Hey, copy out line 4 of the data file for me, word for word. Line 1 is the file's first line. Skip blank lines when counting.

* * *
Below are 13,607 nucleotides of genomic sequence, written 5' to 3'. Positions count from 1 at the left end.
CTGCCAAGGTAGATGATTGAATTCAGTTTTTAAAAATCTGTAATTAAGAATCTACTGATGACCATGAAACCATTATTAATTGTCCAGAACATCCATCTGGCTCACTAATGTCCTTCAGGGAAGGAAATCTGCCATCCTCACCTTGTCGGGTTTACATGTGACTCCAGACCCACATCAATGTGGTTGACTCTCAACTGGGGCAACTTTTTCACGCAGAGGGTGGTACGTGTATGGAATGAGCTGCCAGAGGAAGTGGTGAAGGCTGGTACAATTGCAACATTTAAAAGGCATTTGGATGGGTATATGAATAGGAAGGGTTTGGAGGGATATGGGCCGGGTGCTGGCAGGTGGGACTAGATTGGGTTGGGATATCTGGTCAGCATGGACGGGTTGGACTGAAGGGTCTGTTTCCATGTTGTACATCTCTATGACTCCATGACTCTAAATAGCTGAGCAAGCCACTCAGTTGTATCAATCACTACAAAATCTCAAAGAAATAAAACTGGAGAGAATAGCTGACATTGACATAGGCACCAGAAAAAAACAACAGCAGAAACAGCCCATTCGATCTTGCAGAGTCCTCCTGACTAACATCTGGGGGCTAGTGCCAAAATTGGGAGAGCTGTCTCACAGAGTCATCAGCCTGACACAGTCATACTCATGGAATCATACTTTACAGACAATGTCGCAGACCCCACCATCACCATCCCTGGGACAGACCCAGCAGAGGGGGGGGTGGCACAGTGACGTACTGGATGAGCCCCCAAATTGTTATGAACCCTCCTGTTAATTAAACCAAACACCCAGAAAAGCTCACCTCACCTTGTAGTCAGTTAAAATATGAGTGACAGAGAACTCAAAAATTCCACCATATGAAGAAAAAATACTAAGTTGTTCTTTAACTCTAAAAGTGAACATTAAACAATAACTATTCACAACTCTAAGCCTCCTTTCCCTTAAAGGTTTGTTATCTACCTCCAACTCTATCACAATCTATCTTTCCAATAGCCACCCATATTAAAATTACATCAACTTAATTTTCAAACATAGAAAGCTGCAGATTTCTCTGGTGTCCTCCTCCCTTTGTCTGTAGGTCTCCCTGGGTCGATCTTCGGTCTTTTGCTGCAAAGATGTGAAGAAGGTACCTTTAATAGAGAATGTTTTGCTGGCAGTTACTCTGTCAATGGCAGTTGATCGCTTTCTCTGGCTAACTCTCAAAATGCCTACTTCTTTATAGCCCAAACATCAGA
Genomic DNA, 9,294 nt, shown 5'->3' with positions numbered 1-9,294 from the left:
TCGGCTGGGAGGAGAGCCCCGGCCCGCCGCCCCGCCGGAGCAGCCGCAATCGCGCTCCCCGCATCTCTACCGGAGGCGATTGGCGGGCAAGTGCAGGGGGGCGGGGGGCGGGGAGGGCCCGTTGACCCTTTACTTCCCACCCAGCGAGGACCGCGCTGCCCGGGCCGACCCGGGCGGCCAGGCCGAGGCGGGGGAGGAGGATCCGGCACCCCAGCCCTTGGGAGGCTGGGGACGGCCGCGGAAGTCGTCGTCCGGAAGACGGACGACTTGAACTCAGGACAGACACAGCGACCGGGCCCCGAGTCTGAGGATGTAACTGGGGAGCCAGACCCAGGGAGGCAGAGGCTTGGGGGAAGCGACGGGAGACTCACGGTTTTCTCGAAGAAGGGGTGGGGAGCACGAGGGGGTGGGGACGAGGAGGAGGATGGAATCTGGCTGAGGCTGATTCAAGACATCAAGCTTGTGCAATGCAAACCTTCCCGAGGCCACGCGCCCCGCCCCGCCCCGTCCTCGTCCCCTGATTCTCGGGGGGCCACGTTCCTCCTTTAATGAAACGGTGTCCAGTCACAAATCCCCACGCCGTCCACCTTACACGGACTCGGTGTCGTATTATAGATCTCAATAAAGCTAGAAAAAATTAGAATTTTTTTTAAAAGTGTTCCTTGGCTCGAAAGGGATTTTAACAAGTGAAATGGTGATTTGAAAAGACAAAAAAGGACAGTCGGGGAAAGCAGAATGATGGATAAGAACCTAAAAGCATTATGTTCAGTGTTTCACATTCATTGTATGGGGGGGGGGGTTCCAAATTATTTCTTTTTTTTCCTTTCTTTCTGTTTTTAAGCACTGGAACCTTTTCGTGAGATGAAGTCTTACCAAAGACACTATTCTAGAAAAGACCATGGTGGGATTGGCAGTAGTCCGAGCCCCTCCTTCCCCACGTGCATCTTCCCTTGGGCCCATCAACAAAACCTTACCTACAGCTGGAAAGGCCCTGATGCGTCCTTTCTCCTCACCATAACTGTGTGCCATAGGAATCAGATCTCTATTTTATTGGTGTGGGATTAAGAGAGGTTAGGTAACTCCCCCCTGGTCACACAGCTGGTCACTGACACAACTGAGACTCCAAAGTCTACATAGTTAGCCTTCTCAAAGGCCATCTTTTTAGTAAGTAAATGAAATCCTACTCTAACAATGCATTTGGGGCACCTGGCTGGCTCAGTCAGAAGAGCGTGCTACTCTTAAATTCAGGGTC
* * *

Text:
TCGGCTGGGAGGAGAGCCCCGGCCCGCCGCCCCGCCGGAGCAGCCGCAATCGCGCTCCCCGCATCTCTACCGGAGGCGATTGGCGGGCAAGTGCAGGGGGGCGGGGGGCGGGGAGGGCCCGTTGACCCTTTACTTCCCACCCAGCGAGGACCGCGCTGCCCGGGCCGACCCGGGCGGCCAGGCCGAGGCGGGGGAGGAGGATCCGGCACCCCAGCCCTTGGGAGGCTGGGGACGGCCGCGGAAGTCGTCGTCCGGAAGACGGACGACTTGAACTCAGGACAGACACAGCGACCGGGCCCCGAGTCTGAGGATGTAACTGGGGAGCCAGACCCAGGGAGGCAGAGGCTTGGGGGAAGCGACGGGAGACTCACGGTTTTCTCGAAGAAGGGGTGGGGAGCACGAGGGGGTGGGGACGAGGAGGAGGATGGAATCTGGCTGAGGCTGATTCAAGACATCAAGCTTGTGCAATGCAAACCTTCCCGAGGCCACGCGCCCCGCCCCGCCCCGTCCTCGTCCCCTGATTCTCGGGGGGCCACGTTCCTCCTTTAATGAAACGGTGTCCAGTCACAAATCCCCACGCCGTCCACCTTACACGGACTCGGTGTCGTATTATAGATCTCAATAAAGCTAGAAAAAATTAGAATTTTTTTTAAAAGTGTTCCTTGGCTCGAAAGGGATTTTAACAAGTGAAATGGTGATTTGAAAAGACAAAAAAGGACAGTCGGGGAAAGCAGAATGATGGATAAGAACCTAAAAGCATTATGTTCAGTGTTTCACATTCATTGTATGGGGGGGGGGGTTCCAAATTATTTCTTTTTTTTCCTTTCTTTCTGTTTTTAAGCACTGGAACCTTTTCGTGAGATGAAGTCTTACCAAAGACACTATTCTAGAAAAGACCATGGTGGGATTGGCAGTAGTCCGAGCCCCTCCTTCCCCACGTGCATCTTCCCTTGGGCCCATCAACAAAACCTTACCTACAGCTGGAAAGGCCCTGATGCGTCCTTTCTCCTCACCATAACTGTGTGCCATAGGAATCAGATCTCTATTTTATTGGTGTGGGATTAAGAGAGGTTAGGTAACTCCCCCCTGGTCACACAGCTGGTCACTGACACAACTGAGACTCCAAAGTCTACATAGTTAGCCTTCTCAAAGGCCATCTTTTTAGTAAGTAAATGAAATCCTACTCTAACAATGCATTTGGGGCACCTGGCTGGCTCAGTCAGAAGAGCGTGCTACTCTTAAATTCAGGGTC